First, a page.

I think getting my first win would be awesome. I’ve been trending in the right direction since the start of the calendar year. I had a nice offseason, put on some weight. Of course, my career goal is to win a major, but you’ve got to focus on what you’re doing and not try to overwork toward one specific goal. I thought last year after the Masters, I did a really poor job pressing to try to get that first win, as opposed to letting it come to me.

I’ve only really been in contention once so far this year, but my bad days have gotten better. The good days are still there, but I think it’s just making the bad days a little bit better. It’s something I admire most about the top players in the world.

DJ at The Players was a prime example. He was out of it the first couple of days, and all of a sudden he shoots 63 and finishes in the top 10. That’s what makes you a world-class golfer — consistency.

So I try to take a page out of their book, where even in a week where they’re kind of off, they still have great weekends and make the most of it. Basically, don’t let one bad day turn into a bad week.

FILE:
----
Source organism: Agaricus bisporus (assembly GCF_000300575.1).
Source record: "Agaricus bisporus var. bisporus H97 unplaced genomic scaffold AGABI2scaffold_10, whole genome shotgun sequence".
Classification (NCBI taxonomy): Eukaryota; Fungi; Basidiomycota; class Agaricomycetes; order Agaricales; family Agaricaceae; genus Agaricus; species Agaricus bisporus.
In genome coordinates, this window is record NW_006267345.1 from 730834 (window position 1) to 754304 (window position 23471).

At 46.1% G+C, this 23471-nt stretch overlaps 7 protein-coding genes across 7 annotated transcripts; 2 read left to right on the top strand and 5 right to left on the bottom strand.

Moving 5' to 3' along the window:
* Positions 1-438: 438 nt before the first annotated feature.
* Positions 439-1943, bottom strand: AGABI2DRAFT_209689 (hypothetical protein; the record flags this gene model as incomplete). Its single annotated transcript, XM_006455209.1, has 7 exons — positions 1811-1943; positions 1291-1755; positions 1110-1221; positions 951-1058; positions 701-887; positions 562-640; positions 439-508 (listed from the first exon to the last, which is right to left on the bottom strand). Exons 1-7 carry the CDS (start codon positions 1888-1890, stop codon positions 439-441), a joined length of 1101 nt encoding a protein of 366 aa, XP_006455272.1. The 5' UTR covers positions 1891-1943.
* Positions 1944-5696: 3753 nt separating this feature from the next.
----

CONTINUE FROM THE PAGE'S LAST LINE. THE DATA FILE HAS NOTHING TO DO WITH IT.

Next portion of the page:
You teamed up with IBM this year. Can you describe some of their innovations for the season?

IBM is taking 120,000 shots over the last six years to create scoring predictions. IBM Watson has analyzed over 3 million articles to give insight into players, which you’ll see in the Masters app this year.

Last year, I used the app before every round to see how holes were playing. If the technology ever helps with stuff like club selection, sign me up — that’s gonna take some stress off of me and my caddie, that’s for sure.

There’s also the fantasy side of things, which is going to help fans. Maybe they didn’t know who Will Zalatoris was in 2021. This insight can help them find this year’s guy for their fantasy lineups. I’m a big stats guy, so even as a player, I’m looking at it, too.

Do you ever consider picking yourself for the Masters Fantasy game?

[laughs] I wish I could, but we can’t do any of the fantasy stuff because it’d be a little bit of a conflict. But of course, selfishly, I’d want to pick myself every week.